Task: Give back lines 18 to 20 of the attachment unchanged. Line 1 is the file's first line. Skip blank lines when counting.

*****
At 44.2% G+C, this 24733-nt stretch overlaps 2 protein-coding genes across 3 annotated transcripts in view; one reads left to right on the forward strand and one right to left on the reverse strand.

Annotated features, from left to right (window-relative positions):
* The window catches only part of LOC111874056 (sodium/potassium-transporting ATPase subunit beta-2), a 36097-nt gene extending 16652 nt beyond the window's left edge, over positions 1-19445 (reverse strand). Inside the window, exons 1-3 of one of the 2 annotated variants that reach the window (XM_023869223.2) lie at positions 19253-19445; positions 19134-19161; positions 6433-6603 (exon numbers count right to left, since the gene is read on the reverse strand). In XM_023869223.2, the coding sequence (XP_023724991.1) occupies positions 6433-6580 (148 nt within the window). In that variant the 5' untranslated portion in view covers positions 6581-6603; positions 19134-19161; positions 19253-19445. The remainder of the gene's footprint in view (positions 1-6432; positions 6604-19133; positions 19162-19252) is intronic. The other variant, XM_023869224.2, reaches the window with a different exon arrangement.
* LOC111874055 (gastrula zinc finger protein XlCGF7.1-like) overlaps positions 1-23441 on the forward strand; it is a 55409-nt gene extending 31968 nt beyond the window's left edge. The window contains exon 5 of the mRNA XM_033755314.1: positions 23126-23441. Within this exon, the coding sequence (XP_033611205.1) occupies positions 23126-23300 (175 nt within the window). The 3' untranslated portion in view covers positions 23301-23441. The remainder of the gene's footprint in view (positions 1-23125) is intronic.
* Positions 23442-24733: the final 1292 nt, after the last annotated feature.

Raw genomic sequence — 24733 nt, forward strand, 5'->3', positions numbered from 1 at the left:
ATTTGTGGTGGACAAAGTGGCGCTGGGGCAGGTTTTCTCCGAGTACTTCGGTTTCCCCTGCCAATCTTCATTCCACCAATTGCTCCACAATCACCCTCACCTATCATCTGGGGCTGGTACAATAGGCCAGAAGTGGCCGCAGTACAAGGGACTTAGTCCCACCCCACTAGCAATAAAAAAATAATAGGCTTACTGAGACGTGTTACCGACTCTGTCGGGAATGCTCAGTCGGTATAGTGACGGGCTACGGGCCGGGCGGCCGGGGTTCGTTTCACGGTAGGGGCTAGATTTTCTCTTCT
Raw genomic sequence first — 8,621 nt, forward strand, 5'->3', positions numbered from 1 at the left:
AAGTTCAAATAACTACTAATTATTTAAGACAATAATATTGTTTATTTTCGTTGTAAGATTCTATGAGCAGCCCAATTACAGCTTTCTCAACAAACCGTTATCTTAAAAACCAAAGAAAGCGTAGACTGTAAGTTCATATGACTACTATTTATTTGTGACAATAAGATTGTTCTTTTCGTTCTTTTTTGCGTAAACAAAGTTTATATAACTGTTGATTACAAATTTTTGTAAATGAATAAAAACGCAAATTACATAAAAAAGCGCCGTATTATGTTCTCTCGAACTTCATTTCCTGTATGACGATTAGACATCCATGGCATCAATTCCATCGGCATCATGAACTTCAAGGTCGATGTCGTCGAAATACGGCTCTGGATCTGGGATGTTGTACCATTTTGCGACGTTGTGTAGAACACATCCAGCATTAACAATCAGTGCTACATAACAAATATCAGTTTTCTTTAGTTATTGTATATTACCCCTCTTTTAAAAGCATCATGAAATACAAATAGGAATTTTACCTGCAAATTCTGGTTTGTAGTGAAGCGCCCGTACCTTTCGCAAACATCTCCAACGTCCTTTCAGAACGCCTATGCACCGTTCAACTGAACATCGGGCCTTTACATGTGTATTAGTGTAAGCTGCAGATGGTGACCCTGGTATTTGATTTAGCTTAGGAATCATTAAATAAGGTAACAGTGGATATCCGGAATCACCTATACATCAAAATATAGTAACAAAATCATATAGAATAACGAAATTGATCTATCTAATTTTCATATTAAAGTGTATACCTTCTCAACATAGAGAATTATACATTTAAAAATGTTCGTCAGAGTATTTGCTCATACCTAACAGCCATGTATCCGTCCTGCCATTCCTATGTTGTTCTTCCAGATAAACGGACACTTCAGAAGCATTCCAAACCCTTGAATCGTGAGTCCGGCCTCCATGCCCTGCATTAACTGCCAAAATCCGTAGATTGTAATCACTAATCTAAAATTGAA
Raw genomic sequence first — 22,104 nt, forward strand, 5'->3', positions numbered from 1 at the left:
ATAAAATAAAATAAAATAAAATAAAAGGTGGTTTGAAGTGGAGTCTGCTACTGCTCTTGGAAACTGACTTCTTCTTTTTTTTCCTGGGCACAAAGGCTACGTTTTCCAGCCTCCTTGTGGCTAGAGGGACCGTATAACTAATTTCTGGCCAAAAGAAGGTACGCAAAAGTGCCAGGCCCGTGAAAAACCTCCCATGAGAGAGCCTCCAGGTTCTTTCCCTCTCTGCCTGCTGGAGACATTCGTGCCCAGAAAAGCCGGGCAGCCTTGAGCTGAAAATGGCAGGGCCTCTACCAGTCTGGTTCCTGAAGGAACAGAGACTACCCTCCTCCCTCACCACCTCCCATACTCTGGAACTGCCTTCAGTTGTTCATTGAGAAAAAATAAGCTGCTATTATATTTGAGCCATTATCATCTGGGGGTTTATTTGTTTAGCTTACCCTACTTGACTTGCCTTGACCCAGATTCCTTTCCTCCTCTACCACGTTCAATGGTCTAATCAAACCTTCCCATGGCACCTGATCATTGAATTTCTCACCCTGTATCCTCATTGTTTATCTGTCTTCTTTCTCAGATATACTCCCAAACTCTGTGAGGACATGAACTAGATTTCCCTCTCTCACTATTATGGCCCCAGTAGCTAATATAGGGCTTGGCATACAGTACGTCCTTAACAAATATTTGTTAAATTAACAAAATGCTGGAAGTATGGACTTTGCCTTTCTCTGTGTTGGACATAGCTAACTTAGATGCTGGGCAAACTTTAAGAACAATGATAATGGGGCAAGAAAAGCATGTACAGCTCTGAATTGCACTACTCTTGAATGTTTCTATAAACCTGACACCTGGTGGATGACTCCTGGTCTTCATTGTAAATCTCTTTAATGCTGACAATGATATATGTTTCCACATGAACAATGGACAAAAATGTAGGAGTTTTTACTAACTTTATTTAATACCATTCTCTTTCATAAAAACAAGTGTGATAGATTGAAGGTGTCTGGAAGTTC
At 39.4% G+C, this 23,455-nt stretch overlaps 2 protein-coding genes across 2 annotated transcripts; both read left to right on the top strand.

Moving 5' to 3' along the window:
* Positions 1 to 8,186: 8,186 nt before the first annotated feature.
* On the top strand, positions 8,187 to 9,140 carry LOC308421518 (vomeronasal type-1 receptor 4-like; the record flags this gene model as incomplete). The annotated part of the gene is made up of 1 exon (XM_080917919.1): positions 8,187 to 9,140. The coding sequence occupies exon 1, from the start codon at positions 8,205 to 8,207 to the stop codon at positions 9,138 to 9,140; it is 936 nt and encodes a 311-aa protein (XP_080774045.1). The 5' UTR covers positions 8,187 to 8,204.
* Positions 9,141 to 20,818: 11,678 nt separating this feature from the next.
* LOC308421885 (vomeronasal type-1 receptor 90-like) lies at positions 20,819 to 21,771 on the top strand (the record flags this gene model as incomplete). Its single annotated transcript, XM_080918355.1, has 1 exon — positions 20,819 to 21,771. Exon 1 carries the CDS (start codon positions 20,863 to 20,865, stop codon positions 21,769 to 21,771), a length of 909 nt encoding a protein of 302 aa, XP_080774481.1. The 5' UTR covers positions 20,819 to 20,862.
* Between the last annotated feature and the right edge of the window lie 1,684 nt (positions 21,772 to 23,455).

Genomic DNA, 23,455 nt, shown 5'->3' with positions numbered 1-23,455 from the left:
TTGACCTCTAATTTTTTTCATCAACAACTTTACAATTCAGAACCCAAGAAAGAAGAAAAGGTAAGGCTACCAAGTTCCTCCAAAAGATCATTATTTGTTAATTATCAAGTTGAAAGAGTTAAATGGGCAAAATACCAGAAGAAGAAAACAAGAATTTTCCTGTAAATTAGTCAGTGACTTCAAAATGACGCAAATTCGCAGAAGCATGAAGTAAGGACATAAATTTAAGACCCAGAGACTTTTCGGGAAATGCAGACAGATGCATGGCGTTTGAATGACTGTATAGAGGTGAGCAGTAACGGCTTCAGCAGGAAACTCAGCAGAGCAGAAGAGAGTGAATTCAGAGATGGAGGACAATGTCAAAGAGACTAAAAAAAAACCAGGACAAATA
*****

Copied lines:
* Between the last annotated feature and the right edge of the window lie 1,684 nt (positions 21,772 to 23,455).

Genomic DNA, 23,455 nt, shown 5'->3' with positions numbered 1-23,455 from the left:
TTGACCTCTAATTTTTTTCATCAACAACTTTACAATTCAGAACCCAAGAAAGAAGAAAAGGTAAGGCTACCAAGTTCCTCCAAAAGATCATTATTTGTTAATTATCAAGTTGAAAGAGTTAAATGGGCAAAATACCAGAAGAAGAAAACAAGAATTTTCCTGTAAATTAGTCAGTGACTTCAAAATGACGCAAATTCGCAGAAGCATGAAGTAAGGACATAAATTTAAGACCCAGAGACTTTTCGGGAAATGCAGACAGATGCATGGCGTTTGAATGACTGTATAGAGGTGAGCAGTAACGGCTTCAGCAGGAAACTCAGCAGAGCAGAAGAGAGTGAATTCAGAGATGGAGGACAATGTCAAAGAGACTAAAAAAAAACCAGGACAAATA